Scotland business

Scotch whisky exports rise by 10%

bottling plant
Sales of Scotch whisky declined sharply in some European countries

Scotch whisky exports reached another record high in 2010, totalling £3.45bn - a rise of 10% on the previous year.

This means the value of overseas sales was £109 every second.

Exports grew in eight of the 10 top markets and the US remains the biggest market for Scotch, with sales increasing by 19% to £499m.

Sales in Europe remained flat with a steep decline in countries such as Greece and Spain but demand picked up in many Asian and African nations.

In Greece duty on Scotch whisky was increased three times last year as part of its government's efforts to raise revenue.

Sales to Russia rose by 61% to £31m and increased to South Africa by 56% to £169m.

The Scotch Whisky Association (SWA), which compiled the figures from HM Revenue and Customs data, said there was a "continued premiumisation" across the industry.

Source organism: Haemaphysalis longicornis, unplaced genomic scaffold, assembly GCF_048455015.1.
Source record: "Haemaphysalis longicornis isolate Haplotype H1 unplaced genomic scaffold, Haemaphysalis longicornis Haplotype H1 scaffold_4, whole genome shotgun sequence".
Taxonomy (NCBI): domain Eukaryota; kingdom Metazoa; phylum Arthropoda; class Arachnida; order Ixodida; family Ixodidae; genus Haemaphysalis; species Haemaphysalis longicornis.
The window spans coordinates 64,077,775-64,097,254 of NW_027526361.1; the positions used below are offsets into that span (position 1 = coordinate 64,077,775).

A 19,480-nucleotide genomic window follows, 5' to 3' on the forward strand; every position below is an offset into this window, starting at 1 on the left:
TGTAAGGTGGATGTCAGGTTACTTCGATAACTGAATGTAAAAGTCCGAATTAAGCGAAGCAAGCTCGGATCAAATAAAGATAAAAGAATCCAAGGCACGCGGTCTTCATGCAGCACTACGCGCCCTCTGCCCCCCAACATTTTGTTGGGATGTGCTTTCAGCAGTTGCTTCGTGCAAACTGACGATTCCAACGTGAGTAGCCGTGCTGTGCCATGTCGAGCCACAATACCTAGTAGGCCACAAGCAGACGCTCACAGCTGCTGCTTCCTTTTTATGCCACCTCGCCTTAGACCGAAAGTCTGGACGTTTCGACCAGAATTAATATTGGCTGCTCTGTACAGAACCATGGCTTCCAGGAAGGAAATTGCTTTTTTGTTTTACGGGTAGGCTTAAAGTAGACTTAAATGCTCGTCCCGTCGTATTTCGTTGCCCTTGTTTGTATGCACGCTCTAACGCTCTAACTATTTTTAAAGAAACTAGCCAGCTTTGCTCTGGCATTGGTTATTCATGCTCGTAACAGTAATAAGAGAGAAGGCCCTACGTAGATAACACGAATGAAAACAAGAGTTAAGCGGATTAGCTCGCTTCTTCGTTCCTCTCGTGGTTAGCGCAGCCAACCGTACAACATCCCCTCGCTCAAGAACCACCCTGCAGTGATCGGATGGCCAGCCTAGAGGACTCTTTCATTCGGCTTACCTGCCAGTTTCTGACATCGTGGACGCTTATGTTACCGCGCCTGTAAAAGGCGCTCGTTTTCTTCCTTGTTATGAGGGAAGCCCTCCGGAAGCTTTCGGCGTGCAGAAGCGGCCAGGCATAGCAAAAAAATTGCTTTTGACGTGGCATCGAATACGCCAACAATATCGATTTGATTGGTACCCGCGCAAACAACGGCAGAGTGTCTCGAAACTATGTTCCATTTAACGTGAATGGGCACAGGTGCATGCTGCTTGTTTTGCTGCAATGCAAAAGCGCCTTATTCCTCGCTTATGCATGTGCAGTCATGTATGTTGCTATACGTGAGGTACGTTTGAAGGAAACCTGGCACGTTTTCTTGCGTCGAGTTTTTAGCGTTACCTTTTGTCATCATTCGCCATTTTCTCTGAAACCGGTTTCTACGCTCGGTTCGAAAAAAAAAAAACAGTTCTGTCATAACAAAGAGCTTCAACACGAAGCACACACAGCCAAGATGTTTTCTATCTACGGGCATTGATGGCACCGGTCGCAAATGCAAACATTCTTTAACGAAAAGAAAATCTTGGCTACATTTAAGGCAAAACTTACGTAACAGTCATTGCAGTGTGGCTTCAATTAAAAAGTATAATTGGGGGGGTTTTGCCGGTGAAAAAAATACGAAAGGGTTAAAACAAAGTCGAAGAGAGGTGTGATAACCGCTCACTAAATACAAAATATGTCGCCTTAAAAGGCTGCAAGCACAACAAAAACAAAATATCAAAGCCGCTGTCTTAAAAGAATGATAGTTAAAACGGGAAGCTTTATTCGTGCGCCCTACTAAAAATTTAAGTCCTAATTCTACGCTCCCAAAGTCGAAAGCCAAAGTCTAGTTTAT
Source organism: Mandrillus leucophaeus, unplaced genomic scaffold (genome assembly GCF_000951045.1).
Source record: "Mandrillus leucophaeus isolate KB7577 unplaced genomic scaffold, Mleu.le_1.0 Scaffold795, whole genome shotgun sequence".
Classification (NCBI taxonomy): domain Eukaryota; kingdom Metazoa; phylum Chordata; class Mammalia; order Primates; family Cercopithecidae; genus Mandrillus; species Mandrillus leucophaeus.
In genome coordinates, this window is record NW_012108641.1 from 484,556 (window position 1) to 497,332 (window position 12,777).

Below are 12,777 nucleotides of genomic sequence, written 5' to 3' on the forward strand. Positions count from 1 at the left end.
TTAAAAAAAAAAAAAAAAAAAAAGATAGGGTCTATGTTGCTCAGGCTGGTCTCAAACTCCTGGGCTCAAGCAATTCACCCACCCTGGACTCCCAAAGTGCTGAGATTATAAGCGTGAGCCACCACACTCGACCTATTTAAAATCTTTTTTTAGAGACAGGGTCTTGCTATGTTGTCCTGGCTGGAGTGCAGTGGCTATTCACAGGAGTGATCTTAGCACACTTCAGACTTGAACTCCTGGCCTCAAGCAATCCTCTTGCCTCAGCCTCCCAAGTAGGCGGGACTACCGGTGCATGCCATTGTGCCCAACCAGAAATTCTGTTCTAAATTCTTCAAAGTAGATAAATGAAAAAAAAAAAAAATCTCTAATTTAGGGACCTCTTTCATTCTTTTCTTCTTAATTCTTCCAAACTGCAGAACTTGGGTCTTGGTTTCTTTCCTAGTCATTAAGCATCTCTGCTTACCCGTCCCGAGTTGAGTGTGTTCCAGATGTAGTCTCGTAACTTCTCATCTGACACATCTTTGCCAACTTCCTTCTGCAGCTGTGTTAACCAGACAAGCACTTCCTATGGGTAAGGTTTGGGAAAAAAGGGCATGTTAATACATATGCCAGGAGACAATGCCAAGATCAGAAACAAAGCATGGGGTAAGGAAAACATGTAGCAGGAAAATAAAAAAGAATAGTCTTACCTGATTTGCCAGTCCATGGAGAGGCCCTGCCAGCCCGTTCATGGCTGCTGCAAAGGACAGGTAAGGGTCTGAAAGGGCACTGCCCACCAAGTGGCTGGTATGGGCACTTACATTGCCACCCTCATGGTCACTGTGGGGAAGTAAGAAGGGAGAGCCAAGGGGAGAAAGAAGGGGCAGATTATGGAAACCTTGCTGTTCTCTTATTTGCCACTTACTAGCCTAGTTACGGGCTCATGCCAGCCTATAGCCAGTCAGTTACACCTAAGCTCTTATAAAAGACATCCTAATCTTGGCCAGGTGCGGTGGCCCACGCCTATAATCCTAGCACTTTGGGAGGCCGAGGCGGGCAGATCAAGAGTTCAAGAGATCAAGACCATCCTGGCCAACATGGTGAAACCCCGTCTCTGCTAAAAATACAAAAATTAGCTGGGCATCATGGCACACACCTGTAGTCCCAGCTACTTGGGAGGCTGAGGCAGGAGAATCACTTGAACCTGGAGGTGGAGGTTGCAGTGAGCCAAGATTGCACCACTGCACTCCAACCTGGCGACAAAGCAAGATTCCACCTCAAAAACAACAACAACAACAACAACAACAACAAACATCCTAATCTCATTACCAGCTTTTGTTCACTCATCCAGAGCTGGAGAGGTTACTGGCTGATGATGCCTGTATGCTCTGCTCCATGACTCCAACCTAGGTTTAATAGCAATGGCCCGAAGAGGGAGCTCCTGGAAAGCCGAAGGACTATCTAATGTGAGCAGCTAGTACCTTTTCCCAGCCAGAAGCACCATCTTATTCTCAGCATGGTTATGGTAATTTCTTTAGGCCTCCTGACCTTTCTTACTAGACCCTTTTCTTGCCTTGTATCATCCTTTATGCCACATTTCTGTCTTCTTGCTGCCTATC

'Export-led recovery'

It said that although volumes dropped marginally, the value of sales rose indicating that customers were opting for higher priced brands.

Gavin Hewitt, chief executive of the SWA, said: "Scotch Whisky is a world class industry that consistently delivers for the UK. Global exports increased for the sixth consecutive year and are now 60% higher in value than in 2000.

"This year's strong performance - contributing £109 a second to UK exports - demonstrates that distillers are playing a key role in export-led recovery."

The association said exports were helped by progress made in trade discussions with a number of countries including South Korea and China.

India remains the focus of trade negotiations and the SWA said it looked forward to their "successful conclusion".

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